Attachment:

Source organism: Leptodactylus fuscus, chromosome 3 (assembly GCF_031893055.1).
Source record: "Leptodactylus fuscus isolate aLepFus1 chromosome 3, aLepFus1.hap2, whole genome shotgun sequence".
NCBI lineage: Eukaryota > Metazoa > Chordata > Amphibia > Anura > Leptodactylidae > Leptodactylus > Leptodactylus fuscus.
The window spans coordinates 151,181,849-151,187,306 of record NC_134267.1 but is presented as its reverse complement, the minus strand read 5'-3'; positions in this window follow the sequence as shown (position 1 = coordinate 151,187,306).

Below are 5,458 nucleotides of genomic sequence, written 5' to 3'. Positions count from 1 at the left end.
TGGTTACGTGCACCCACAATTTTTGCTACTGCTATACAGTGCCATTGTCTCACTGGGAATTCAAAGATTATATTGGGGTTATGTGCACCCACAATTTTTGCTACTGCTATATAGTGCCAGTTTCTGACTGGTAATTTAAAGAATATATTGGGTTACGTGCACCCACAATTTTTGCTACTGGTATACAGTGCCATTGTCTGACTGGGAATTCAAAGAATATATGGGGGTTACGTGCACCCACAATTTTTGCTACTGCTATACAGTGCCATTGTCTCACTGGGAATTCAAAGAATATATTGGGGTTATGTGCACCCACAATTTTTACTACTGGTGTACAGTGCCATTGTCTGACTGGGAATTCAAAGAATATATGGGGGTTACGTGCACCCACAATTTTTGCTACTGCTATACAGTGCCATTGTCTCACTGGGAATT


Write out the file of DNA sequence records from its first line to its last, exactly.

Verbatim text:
Source organism: Leptodactylus fuscus, chromosome 3 (assembly GCF_031893055.1).
Source record: "Leptodactylus fuscus isolate aLepFus1 chromosome 3, aLepFus1.hap2, whole genome shotgun sequence".
NCBI lineage: Eukaryota > Metazoa > Chordata > Amphibia > Anura > Leptodactylidae > Leptodactylus > Leptodactylus fuscus.
The window spans coordinates 151,181,849-151,187,306 of record NC_134267.1 but is presented as its reverse complement, the minus strand read 5'-3'; positions in this window follow the sequence as shown (position 1 = coordinate 151,187,306).

Below are 5,458 nucleotides of genomic sequence, written 5' to 3'. Positions count from 1 at the left end.
TGGTTACGTGCACCCACAATTTTTGCTACTGCTATACAGTGCCATTGTCTCACTGGGAATTCAAAGATTATATTGGGGTTATGTGCACCCACAATTTTTGCTACTGCTATATAGTGCCAGTTTCTGACTGGTAATTTAAAGAATATATTGGGTTACGTGCACCCACAATTTTTGCTACTGGTATACAGTGCCATTGTCTGACTGGGAATTCAAAGAATATATGGGGGTTACGTGCACCCACAATTTTTGCTACTGCTATACAGTGCCATTGTCTCACTGGGAATTCAAAGAATATATTGGGGTTATGTGCACCCACAATTTTTACTACTGGTGTACAGTGCCATTGTCTGACTGGGAATTCAAAGAATATATGGGGGTTACGTGCACCCACAATTTTTGCTACTGCTATACAGTGCCATTGTCTCACTGGGAATT